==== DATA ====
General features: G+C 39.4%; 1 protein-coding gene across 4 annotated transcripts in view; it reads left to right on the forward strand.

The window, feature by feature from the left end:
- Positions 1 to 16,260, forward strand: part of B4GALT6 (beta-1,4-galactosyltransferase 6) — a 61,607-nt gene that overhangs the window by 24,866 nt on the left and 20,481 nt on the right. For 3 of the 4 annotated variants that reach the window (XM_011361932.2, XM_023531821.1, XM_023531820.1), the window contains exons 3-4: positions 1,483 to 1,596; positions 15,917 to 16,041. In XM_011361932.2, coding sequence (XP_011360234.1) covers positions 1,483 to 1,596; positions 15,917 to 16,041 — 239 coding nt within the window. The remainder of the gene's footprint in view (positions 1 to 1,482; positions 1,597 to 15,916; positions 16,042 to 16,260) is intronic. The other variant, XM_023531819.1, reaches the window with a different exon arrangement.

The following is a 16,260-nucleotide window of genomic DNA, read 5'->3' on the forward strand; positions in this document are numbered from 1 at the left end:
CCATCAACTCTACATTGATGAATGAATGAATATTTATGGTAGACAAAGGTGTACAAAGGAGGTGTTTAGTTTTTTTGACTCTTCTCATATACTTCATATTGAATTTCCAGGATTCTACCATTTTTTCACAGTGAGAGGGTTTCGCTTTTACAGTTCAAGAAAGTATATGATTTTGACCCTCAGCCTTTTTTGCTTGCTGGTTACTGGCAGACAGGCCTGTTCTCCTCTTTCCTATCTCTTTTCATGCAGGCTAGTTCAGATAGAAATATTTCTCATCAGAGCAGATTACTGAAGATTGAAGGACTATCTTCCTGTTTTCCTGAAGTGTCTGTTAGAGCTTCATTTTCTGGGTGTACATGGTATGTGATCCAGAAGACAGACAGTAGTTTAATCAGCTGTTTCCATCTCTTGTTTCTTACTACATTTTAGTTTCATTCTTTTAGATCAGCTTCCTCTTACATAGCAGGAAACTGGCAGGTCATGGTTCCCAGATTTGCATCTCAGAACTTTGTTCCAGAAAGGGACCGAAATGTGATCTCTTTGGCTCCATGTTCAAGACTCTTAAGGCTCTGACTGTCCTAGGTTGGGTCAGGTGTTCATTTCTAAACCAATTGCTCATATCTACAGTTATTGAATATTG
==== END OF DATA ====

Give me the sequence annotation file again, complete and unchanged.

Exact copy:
General features: G+C 39.4%; 1 protein-coding gene across 4 annotated transcripts in view; it reads left to right on the forward strand.

The window, feature by feature from the left end:
- Positions 1 to 16,260, forward strand: part of B4GALT6 (beta-1,4-galactosyltransferase 6) — a 61,607-nt gene that overhangs the window by 24,866 nt on the left and 20,481 nt on the right. For 3 of the 4 annotated variants that reach the window (XM_011361932.2, XM_023531821.1, XM_023531820.1), the window contains exons 3-4: positions 1,483 to 1,596; positions 15,917 to 16,041. In XM_011361932.2, coding sequence (XP_011360234.1) covers positions 1,483 to 1,596; positions 15,917 to 16,041 — 239 coding nt within the window. The remainder of the gene's footprint in view (positions 1 to 1,482; positions 1,597 to 15,916; positions 16,042 to 16,260) is intronic. The other variant, XM_023531819.1, reaches the window with a different exon arrangement.

The following is a 16,260-nucleotide window of genomic DNA, read 5'->3' on the forward strand; positions in this document are numbered from 1 at the left end:
CCATCAACTCTACATTGATGAATGAATGAATATTTATGGTAGACAAAGGTGTACAAAGGAGGTGTTTAGTTTTTTTGACTCTTCTCATATACTTCATATTGAATTTCCAGGATTCTACCATTTTTTCACAGTGAGAGGGTTTCGCTTTTACAGTTCAAGAAAGTATATGATTTTGACCCTCAGCCTTTTTTGCTTGCTGGTTACTGGCAGACAGGCCTGTTCTCCTCTTTCCTATCTCTTTTCATGCAGGCTAGTTCAGATAGAAATATTTCTCATCAGAGCAGATTACTGAAGATTGAAGGACTATCTTCCTGTTTTCCTGAAGTGTCTGTTAGAGCTTCATTTTCTGGGTGTACATGGTATGTGATCCAGAAGACAGACAGTAGTTTAATCAGCTGTTTCCATCTCTTGTTTCTTACTACATTTTAGTTTCATTCTTTTAGATCAGCTTCCTCTTACATAGCAGGAAACTGGCAGGTCATGGTTCCCAGATTTGCATCTCAGAACTTTGTTCCAGAAAGGGACCGAAATGTGATCTCTTTGGCTCCATGTTCAAGACTCTTAAGGCTCTGACTGTCCTAGGTTGGGTCAGGTGTTCATTTCTAAACCAATTGCTCATATCTACAGTTATTGAATATTG